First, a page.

The Trump Paradox
For all of the irresponsible and reprehensible things outgoing US President Donald Trump said while in office, he could not have posed as great a threat to liberal democracy as many of his critics have supposed. Trump's entire political project has rested on a fundamental paradox that real authoritarian leaders know to avoid.
CHICAGO – As US President Donald Trump’s single term limps to an end, we should revisit a question that has dominated mainstream punditry for the past four years: Was America on the brink of an authoritarian takeover? Never before have so many commentators – including knowledgeable academics, seen-it-all-before political operatives, cynical journalists, and former government officials – argued as seriously that the United States was on the verge of a Weimar-style constitutional collapse. And yet, if Trump was an autocrat, he was a singularly ineffective one. When he wasn’t raging at the moon, he advanced his policies – most of them standard Republican fare – through constitutionally approved procedures.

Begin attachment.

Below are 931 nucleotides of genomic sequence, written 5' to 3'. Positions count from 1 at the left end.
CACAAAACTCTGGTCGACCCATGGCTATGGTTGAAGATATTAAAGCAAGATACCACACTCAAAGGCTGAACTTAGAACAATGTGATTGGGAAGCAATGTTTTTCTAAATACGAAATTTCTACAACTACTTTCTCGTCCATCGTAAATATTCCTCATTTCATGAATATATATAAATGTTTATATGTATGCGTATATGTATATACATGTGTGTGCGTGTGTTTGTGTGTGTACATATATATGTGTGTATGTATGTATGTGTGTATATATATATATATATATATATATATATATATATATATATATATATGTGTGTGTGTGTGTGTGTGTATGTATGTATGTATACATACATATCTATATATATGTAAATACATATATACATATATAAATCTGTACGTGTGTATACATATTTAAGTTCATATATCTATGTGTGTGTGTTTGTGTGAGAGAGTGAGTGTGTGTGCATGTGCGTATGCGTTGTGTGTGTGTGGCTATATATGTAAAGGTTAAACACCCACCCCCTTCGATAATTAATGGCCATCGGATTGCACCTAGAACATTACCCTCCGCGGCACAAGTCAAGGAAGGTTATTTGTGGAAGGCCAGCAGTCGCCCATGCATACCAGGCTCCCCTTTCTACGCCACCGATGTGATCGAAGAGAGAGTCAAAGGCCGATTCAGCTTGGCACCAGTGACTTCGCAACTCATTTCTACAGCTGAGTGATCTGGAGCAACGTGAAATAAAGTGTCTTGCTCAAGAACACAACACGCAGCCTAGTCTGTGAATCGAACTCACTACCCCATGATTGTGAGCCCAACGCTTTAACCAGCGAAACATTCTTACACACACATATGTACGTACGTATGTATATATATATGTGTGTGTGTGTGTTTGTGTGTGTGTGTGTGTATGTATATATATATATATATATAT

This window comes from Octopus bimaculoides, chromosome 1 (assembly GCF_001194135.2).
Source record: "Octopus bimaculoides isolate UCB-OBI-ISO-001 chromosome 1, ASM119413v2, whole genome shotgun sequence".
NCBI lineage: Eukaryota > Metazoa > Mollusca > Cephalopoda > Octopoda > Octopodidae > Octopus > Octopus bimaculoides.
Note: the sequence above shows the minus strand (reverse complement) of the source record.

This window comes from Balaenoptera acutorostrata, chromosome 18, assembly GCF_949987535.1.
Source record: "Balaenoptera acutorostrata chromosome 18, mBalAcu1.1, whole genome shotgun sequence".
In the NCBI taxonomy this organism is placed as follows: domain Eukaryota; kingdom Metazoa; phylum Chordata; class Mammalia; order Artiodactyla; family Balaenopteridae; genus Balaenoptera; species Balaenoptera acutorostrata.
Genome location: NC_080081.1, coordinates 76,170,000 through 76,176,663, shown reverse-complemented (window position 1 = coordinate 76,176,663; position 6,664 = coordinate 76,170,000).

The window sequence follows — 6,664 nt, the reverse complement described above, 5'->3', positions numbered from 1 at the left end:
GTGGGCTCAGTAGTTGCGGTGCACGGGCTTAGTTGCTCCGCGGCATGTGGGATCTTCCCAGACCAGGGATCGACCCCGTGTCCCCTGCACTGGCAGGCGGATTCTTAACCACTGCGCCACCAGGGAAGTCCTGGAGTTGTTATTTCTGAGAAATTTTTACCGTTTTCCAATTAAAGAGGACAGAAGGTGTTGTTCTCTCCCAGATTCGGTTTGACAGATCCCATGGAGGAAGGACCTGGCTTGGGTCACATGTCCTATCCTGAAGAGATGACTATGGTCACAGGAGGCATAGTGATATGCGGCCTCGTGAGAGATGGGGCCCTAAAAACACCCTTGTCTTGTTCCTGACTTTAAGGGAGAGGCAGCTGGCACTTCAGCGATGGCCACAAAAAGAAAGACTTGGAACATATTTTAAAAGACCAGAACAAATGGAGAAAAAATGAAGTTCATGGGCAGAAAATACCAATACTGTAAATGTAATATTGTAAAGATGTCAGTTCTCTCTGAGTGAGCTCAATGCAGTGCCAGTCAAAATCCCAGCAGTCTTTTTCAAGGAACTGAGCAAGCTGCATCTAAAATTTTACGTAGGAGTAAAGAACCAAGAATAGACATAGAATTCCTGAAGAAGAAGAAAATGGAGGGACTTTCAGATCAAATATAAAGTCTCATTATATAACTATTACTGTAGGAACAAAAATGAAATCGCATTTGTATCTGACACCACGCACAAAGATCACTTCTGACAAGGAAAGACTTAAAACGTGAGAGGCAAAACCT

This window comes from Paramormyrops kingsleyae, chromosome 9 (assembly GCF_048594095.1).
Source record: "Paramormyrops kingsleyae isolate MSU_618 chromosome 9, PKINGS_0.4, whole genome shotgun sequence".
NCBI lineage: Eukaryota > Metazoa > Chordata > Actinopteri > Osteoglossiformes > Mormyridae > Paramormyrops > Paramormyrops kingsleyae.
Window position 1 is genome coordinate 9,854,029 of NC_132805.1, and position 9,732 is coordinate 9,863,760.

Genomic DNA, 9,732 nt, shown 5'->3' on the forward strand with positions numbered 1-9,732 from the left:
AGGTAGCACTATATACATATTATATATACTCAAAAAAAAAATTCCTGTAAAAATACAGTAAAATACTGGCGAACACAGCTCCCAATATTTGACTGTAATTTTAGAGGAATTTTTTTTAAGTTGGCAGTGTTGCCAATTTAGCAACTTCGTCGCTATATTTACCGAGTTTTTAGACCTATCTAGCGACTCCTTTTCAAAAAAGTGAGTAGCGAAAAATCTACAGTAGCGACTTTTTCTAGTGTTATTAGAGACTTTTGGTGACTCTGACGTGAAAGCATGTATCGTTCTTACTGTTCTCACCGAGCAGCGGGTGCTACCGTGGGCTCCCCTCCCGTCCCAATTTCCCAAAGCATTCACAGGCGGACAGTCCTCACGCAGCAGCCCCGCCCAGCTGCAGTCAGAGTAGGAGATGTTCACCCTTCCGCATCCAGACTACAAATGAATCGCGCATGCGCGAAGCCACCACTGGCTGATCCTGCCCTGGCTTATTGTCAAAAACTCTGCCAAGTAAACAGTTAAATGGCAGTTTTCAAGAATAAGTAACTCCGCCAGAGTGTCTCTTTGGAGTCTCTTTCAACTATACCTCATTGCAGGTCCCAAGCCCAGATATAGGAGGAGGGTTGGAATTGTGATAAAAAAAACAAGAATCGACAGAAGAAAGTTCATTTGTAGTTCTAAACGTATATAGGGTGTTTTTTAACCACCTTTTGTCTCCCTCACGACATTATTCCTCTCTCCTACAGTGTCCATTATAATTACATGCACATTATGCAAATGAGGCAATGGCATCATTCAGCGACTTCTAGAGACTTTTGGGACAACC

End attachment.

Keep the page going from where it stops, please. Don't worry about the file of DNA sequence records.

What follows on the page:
Trump certainly provided ample material for books with titles like The People vs. Democracy: Why Our Freedom Is in Danger and How to Save It, Surviving Autocracy, and Trumpocalypse. From the start, he has lied relentlessly, expressed admiration for dictators, denigrated and threatened to jail his political opponents, disparaged judges and other public officials, vilified Muslims and foreigners, demonized journalists, and inflamed racial divisions. Even if some of his rhetoric was tongue-in-cheek or garbled, that hardly excuses him.
Trump also mixed his financial interests with government business, placed his children and son-in-law in positions of power, and frequently talked as if the government were his personal fiefdom. His presidency finally collapsed after his baseless claims of electoral fraud and spurious litigation efforts failed to gain traction.